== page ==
Due to the increased family conflict, children might feel torn between the parent with HD and the parent without it. Should the family conflict reach such a point that divorce is considered, children may blame the break up of their family on the person with HD.


Legal issues may arise should a neighbor become aware of the home situation and call child protective services (CPS). If this happens, an investigation may ensue — this may result in the removal of children from the home, unless one of the parents makes other living arrangements. Whether the child continues to live in the extreme clutter or is removed from the home, the end result can be devastating for the family.

Adult Children

Adult children often have a strained relationship with their parent with HD. As adult children move out of the home, they may become estranged from their parent with HD due to disagreements about how hoarding should be handled. Adult children may also blame the parent for the conditions in which they lived as a child. Parents with young children may be concerned about their safety in a grandparent’s home that is heavily cluttered. Therefore, grandparents may become isolated from their grandchildren — not only does this create distance within the family, but it causes the person with HD to become even more isolated.

Adult children of those with HD may experience a phenomenon called “caregiver burden,” commonly experienced in situations where people are required to provide emotional or practical care for another person. Being in the caregiver role may cause increased interpersonal conflict, chronic worry, anxiety, depression, and the inability to cope. Caregivers may also experience a number of negative life events, such as loss of self-esteem, disruption of finances, loss of competence, loss of hope and sense of security, and difficulty planning for the future.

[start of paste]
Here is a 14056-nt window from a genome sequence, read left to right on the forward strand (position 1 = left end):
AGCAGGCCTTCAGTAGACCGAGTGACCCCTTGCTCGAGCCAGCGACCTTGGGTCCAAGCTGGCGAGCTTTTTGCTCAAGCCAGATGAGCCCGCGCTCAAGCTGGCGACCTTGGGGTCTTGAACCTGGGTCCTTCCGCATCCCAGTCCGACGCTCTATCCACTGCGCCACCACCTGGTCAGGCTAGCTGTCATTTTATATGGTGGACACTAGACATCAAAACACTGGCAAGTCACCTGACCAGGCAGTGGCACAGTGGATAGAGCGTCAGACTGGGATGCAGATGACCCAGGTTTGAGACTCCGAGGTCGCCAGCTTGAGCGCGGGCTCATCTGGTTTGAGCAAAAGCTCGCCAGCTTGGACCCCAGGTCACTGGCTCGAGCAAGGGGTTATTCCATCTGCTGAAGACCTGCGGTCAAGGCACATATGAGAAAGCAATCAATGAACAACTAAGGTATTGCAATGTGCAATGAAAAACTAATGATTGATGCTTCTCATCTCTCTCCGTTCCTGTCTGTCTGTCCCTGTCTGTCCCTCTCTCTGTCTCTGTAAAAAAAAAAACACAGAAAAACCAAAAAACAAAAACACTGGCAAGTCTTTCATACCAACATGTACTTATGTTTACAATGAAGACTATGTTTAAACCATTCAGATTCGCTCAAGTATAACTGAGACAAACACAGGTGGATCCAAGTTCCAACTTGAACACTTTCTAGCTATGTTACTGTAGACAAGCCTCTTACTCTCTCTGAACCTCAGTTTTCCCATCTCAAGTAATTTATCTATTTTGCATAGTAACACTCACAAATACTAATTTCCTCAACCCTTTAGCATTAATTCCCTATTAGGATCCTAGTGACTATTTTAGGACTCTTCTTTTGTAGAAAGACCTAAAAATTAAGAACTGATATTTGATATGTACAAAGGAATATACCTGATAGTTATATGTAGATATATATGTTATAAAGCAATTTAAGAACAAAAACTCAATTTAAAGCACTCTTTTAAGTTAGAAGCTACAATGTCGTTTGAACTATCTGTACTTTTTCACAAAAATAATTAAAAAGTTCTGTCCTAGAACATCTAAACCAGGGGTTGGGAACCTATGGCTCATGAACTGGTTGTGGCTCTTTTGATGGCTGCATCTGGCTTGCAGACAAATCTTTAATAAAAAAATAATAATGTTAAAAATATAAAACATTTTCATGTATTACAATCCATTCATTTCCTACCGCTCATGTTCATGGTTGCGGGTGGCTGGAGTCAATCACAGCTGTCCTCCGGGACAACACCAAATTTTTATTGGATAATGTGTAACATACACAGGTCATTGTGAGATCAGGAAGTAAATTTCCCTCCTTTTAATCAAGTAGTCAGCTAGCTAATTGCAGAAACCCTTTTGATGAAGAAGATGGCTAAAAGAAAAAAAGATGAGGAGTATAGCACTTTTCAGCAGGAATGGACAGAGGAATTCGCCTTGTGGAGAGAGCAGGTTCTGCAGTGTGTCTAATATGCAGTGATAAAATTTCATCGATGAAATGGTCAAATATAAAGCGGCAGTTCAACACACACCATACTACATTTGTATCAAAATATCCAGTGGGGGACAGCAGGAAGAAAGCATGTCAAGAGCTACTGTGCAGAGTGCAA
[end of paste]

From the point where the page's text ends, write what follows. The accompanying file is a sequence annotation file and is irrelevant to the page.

Spouses of Those with HD

Spouses of those with HD typically put up with the hoarding behavior of their partner for years before deciding that they can tolerate it no longer. Frustration and hostility build over time when their partner is unable to make a dent in the clutter despite repeated requests. The spouse may consider separation or divorce when they become too frustrated or the family conflict gets too intense.

If there are children in the family, a custody battle may then ensue. Often, pictures of the home are taken to court to convince the court that the home environment is not suitable for bringing up a child. The parent with HD feels ashamed, guilty, and/or resentful, interfering with their ability to bring up the child jointly.

In rare cases, both members of the couple have hoarding tendencies and together fill up their home with items each considers indispensable. In such cases, intervention will be unlikely to be helpful unless both partners agree to work on the problem at the same time.

Coping Tips for Family Members

As a family member of someone with HD, it is important to remember to take care of yourself in the face of the stressful environment that hoarding can create. Some suggestions for family members include:

  • Seek support to help you manage your own feelings and learn coping strategies. Support may come from seeking out therapists, social workers, counselors, and/or peer support groups.
  • Express the impact your loved one’s HD has or has had on your life.
  • Seek out other ways of relating to or bonding with your family member.
  • Be assertive, neither passive nor aggressive in expressing your feelings.
  • Be aware that it is a disorder, but you do not need to suffer as a consequence.
  • Know that hoarding behavior is hard to change.
  • Do not force Change.
  • Remember you do have a choice not to live in the clutter at some point.
  • Acknowledge how hoarding has impacted your life and seek therapy to deal with its impact on you.
  • Validate your own feelings.